Empty Tank of PatienceDistance stretching. Four miles (the distances between aid stations at Woodstock) are short hops on the road, but on singletrack that same distance seems doubled. Distances also stretch out in the dark, so trail running at night called for a full tank of patience. Instead, it was one of the first things I ran short on.

The worst was the section leading to the second aid station. During my second loop it seemed like I would never get there. When I finally did, all I could think about was having to do it twice more. My attitude had soured, and I was no longer having fun – a bad sign on an ultra run.

I thought so!

I thought so!

Pain management. Sore feet and chafing got worse as the night wore on. By the third loop the Body Glide wasn’t working and I was constantly adjusting my shorts, without much relief. More pain came from tripping on roots and rocks, and from branches in the trail that stung my ankles. I dealt with this increasing discomfort by getting more and more frustrated.

Bonking. When inadequate hydration and electrolyte management caught up with me, I didn’t have the focus to work through the nausea and correct the imbalances, and allow myself to recover. Despite having plenty of time to rest and still finish the race, I dropped out at the 56K mark, done in by a combination of things, but above all, insufficient mental discipline.

Yeah, that pretty much covers it.

Yeah, those tabs pretty much covered it.

Over the subsequent year I fixed the bonking problem, but as Woodstock 2015 approached I still worried that I needed a way to handle the mental challenge of those loops in the dark. Help came from an unexpected and last-minute source.

The night before the race I went to a local runner’s clinic on handling long runs. Most of the advice I’d heard before, but one comment stood out: the need to shut the brain off.

Not completely, naturally; a trail run requires being alert to the course and your physical condition at all times. What needs shutting off is the mental chatter – the continuous stream of trivial thoughts, especially the negative self talk and worries. So I would work on getting into a “zone” – a disciplined, quiet mind, at peace with itself and living entirely in the moment. Here’s how I applied it.

One flag at a time.

How do you finish 100K? One flag at a time.

– I created a mantra for myself: Focus on the trail in front of you. The milestones will come. Every time I began to fret about how much distance I had left, I silently repeated this mantra and I would settle back into the zone.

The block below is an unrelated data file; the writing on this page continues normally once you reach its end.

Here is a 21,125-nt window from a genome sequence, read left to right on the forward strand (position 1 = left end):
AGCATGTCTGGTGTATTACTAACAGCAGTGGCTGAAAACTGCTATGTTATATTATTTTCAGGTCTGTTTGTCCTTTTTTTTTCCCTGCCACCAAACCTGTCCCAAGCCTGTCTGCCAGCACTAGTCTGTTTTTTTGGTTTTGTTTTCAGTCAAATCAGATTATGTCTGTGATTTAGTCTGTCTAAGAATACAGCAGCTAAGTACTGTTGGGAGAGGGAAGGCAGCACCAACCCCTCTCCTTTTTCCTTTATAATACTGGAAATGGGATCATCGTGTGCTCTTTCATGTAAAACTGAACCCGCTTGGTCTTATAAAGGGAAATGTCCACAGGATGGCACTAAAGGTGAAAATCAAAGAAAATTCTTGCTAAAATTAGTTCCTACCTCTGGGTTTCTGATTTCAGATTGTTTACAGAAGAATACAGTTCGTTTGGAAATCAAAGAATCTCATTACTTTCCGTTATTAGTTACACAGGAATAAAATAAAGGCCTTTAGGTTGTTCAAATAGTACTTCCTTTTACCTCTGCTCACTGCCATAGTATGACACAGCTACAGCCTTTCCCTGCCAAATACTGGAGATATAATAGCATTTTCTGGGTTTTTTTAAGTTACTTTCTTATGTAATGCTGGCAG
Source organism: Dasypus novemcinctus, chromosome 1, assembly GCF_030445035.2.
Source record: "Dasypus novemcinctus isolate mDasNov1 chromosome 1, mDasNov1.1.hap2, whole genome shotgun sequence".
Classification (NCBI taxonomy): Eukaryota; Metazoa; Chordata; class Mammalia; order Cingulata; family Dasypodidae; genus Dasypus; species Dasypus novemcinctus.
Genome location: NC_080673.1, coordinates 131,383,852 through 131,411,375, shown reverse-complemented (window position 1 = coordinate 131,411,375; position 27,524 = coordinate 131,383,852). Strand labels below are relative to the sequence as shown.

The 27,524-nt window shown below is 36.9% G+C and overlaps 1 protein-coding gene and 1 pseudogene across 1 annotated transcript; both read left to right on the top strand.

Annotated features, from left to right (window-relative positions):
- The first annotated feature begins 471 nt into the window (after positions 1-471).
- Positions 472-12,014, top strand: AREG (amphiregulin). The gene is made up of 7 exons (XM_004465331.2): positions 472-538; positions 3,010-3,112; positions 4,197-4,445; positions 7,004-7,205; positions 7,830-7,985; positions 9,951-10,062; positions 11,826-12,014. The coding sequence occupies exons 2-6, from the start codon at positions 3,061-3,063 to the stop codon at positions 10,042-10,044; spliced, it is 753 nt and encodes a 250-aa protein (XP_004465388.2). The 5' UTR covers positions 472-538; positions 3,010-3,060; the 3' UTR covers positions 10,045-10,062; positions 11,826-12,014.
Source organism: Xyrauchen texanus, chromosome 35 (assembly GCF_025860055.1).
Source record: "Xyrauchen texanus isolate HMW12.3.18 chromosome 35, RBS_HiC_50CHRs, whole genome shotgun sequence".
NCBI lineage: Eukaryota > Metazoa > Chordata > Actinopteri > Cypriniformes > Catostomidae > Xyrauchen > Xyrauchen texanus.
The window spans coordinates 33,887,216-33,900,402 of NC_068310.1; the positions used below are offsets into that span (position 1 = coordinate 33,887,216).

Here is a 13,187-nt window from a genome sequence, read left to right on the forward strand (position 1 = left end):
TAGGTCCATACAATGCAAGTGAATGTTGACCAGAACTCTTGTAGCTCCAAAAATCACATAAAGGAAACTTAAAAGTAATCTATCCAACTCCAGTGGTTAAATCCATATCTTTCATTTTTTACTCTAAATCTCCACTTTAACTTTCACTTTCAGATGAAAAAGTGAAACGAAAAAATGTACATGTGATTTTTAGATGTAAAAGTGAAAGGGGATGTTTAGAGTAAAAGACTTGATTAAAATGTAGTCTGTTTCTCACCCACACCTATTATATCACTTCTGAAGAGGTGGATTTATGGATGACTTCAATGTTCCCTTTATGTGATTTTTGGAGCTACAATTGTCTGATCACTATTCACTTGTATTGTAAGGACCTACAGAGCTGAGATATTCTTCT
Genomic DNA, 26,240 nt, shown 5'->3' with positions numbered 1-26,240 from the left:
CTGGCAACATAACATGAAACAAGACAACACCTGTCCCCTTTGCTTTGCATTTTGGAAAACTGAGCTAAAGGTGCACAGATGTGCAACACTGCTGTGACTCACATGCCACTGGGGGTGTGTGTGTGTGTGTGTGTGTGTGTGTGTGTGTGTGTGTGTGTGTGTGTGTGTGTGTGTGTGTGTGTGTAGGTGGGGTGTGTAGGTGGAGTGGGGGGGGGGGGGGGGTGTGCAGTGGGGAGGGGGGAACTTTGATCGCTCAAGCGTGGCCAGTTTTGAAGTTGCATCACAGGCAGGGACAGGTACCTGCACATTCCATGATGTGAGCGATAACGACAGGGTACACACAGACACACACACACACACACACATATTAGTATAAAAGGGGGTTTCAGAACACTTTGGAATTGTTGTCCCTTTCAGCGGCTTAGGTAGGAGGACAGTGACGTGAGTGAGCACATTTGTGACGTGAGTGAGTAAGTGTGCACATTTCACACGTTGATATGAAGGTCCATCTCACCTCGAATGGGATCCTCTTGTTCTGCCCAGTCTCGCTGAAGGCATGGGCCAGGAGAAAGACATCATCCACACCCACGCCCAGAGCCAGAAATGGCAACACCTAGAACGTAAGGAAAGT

– During the stretches when the aid station seemed light-years away, I would remind myself, It’s really not that far. It just seems longer. I even used it when I passed a runner on that interminable second segment. “Man, they must have moved the aid station,” he said. I assured him out loud what I’d been telling myself silently.

– When I tripped over roots or rocks I told myself firmly that it was over and in the past. Then I’d forget about it. If that didn’t work I would stop and walk until I returned to the zone. Running is a happy activity for me; I would not run angry.

– When pain came in my feet, legs, or shoulder, I did not fight it. I acknowledged it was there, embraced it as part of the experience, and let it go.

– Staying hydrated and salted kept me on an even keel. I had no nausea or swings of equilibrium to deal with. But just in case, I was prepared this time to deal with it. As I overheard one pacer telling his runner, “You’re not having a bad race. You’re having a bad moment. You will get through it.”

marathon-sticker

The results exceeded my highest expectations. I stayed in a steady, positive mental state throughout the race. And one week later I’m still on that high. Maybe I should do this more often?

Make More Mistakes

Woodstock 100K: The Thrill of Victory, and the Agony of De Feet

MY FIRST EVER 100K FINISH!

I finished in the dark, so my starting line photo will have to do!

I finished in the dark, so my starting line photo will have to do!

Run Woodstock, “a weekend of peace, love, music and running,” has become my favorite annual event. Despite some brutal conditions over the years, including swamp-like trails, thunderstorms, and falling trees, it’s always a laid-back and joyful atmosphere. Out on the trails the runners encourage each other throughout, and the campers cheer on the runners as they finish each stage.